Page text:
BRAC’s Graduation Approach
BRAC’s Graduation Approach is a comprehensive, time-bound and sequenced set of interventions that aim to enable extreme poor households to achieve key milestones towards sustainable livelihoods and resilience, in order to progress along a pathway out of extreme poverty. While adapted to meet local challenges and opportunities, all BRAC Graduation programmes globally have at their foundation the following core pillars:
- Livelihoods promotion: An asset transfer, or cash transfer or loan with which to procure a market-viable asset, OR access to employment; plus technical training;
- Social protection: Preventive, protective and promotive mechanisms to support basic income security such as consumption support and crisis relief, and access to health, education, and employment opportunities;
- Financial inclusion: Direct access to convenient, formal or informal savings facilities, accompanied with financial literacy training;
- Social empowerment: Regular check-ins and life-skills support that build confidence, promote social inclusion, build resilience at a household level, and promote positive behavioural change relevant to enabling self-sustainability, security and well-being;
All four pillars are to be closely integrated, whereby elements of one pillar will complement those of another. Working together, these interdependent interventions lead to strong outcomes at the household level including increased or improved assets, food security, savings and financial inclusion, health outcomes, social integration and productive skills.
In addition to satisfying the four pillars of Graduation, BRAC applies the principles it used to develop the proven Graduation approach in Bangladesh and elsewhere, to adapt and support effective graduation in new contexts:
- Adaptation to the local context
- Targeting to the poorest or a specific vulnerable population
- Time-bound interventions with systematic linkages to an ecosystem of support that enables participants to thrive after Graduation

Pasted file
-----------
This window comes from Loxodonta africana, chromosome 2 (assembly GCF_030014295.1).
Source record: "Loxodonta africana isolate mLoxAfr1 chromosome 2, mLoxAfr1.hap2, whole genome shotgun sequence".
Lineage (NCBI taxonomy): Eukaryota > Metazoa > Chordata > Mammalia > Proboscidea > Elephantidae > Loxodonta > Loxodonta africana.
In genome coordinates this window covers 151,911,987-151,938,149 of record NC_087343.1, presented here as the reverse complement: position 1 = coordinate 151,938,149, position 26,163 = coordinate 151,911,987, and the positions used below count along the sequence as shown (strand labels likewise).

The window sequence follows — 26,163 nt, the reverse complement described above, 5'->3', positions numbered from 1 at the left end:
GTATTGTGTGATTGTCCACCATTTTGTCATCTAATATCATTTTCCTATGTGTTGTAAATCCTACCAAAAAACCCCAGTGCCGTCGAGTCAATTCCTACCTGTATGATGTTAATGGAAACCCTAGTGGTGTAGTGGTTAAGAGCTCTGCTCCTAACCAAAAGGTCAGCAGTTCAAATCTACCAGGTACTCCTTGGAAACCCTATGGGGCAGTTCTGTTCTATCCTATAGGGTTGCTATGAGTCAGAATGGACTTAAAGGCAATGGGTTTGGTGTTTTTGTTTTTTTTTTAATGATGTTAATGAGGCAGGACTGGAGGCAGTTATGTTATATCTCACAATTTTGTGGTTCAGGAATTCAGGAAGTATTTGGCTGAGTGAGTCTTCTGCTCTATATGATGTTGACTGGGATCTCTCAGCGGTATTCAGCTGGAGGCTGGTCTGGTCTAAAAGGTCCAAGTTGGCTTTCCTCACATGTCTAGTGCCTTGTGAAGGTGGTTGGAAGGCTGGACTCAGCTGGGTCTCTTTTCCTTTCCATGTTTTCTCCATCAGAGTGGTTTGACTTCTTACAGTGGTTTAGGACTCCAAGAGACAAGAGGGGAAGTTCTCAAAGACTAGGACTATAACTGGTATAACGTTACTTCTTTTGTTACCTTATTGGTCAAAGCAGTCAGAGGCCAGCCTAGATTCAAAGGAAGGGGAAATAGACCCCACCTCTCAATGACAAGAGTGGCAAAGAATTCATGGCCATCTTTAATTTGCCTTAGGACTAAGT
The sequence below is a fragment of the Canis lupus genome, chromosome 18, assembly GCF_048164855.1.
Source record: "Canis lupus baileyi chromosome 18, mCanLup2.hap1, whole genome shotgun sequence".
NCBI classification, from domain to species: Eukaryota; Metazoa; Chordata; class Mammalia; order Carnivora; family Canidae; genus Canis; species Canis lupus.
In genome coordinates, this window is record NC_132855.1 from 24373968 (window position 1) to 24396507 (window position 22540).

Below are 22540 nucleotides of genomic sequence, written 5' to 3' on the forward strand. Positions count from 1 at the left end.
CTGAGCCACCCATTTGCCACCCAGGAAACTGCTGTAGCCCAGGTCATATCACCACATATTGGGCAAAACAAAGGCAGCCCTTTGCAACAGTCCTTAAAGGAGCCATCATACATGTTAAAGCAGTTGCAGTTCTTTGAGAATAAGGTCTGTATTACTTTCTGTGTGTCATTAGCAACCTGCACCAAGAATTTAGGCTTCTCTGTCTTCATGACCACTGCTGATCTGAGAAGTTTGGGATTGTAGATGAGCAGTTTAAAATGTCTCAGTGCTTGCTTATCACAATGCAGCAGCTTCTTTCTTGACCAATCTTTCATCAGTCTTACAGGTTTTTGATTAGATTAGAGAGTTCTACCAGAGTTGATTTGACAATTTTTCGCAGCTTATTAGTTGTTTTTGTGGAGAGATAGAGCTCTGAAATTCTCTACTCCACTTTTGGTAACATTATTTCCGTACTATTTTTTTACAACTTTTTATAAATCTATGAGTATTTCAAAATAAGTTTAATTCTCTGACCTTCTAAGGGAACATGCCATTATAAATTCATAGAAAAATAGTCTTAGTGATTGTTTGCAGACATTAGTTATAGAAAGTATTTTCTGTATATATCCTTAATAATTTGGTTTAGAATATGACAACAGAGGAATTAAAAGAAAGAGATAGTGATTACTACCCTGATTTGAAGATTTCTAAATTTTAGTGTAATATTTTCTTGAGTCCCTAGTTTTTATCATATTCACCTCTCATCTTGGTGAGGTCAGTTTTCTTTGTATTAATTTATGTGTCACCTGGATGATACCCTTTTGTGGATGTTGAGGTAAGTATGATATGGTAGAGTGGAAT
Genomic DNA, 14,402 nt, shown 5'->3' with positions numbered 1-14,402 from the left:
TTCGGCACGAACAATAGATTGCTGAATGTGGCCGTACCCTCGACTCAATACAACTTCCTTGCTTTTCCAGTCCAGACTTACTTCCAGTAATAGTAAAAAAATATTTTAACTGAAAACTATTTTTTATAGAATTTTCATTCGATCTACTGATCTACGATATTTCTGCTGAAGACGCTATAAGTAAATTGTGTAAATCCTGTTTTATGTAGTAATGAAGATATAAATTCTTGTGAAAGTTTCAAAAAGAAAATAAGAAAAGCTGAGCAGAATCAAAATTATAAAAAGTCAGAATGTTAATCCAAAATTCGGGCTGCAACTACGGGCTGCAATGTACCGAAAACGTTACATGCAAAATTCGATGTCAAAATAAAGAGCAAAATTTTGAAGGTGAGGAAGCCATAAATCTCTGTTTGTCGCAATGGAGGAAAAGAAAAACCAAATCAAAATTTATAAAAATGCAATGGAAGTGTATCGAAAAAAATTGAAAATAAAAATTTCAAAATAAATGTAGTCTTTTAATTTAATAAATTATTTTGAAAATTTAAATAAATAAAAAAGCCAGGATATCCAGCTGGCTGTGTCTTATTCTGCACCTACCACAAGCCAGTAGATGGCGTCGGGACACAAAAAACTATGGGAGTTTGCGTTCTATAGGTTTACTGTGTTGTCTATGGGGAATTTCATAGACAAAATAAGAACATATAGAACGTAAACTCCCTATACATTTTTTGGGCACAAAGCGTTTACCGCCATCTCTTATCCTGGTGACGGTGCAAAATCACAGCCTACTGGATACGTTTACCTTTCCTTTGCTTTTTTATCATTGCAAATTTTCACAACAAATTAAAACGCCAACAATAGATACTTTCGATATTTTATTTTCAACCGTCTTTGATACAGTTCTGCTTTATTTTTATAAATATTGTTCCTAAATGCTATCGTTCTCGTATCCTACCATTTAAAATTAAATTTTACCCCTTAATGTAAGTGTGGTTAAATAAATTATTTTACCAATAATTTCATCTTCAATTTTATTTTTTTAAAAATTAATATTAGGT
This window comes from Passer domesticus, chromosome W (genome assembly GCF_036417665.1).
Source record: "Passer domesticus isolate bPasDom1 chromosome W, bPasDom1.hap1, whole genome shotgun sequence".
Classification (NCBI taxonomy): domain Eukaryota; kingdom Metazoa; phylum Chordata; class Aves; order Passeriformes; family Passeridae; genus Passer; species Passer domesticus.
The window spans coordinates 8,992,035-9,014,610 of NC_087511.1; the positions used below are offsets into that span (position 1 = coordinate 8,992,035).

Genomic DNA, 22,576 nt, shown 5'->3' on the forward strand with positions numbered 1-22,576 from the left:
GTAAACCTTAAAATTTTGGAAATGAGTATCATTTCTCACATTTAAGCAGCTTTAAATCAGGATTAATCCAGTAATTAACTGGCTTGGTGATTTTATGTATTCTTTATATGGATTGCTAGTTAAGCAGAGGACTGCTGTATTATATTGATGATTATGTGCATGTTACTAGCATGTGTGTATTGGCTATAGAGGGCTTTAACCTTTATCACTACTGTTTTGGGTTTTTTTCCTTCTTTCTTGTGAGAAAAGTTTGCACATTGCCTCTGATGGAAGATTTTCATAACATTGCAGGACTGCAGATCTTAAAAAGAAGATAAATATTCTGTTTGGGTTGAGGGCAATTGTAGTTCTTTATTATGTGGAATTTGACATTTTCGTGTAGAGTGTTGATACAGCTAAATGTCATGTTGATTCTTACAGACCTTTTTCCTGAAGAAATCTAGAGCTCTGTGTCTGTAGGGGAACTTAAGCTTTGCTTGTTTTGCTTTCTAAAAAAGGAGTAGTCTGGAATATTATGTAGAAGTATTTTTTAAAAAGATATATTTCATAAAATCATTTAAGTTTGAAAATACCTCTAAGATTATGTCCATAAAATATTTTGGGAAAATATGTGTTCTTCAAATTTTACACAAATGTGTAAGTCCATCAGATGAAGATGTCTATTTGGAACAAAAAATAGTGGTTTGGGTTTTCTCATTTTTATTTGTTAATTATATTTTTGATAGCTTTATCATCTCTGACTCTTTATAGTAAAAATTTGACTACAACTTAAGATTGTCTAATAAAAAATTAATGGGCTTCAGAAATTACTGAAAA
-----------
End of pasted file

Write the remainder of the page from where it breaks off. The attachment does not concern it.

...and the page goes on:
- Robust Graduation criteria adapted to the local poverty landscape and closely monitored
- Close oversight and monitoring of participant progress
Graduation occurs when households achieve economic and social advancement measured by several criteria over the course of 24 months. Criteria vary given the social and geographic context of the programme.
These are the core criteria for the Bangladesh programme:
- At least 3 sources of income
- Asset value doubled since initial transfer
- Household consumes nutritional meals at least twice/day with protein (meat/fish/egg) at least once/week
- Participant engaged in household decision-making (e.g. asset purchase)
- Improvement in home condition (e.g. corrugated roofs )
- Attends social or community events
- Access to sanitary latrine and clean drinking water
- Additional requirements where applicable:
- School aged children attend school
- No under-age marriages
- Use of family planning
It is important to note that “Graduation” is not synonymous with a threshold past which households are suddenly resilient to the pressures of poverty. Participants of Graduation programmes are the most vulnerable of the poor and can still backslide if persistent shocks inhibit their trajectory. The continued success of graduated households is greatly aided by the presence of support services which reinforce a household’s pathway out of poverty, including access to finance, mainstream development programmes and government-led social protection programmes.
In terms of impact at the household level, Graduation is signified by greater household income and productive asset value, greater consumption levels, increased savings and higher social integration, among other impact measures.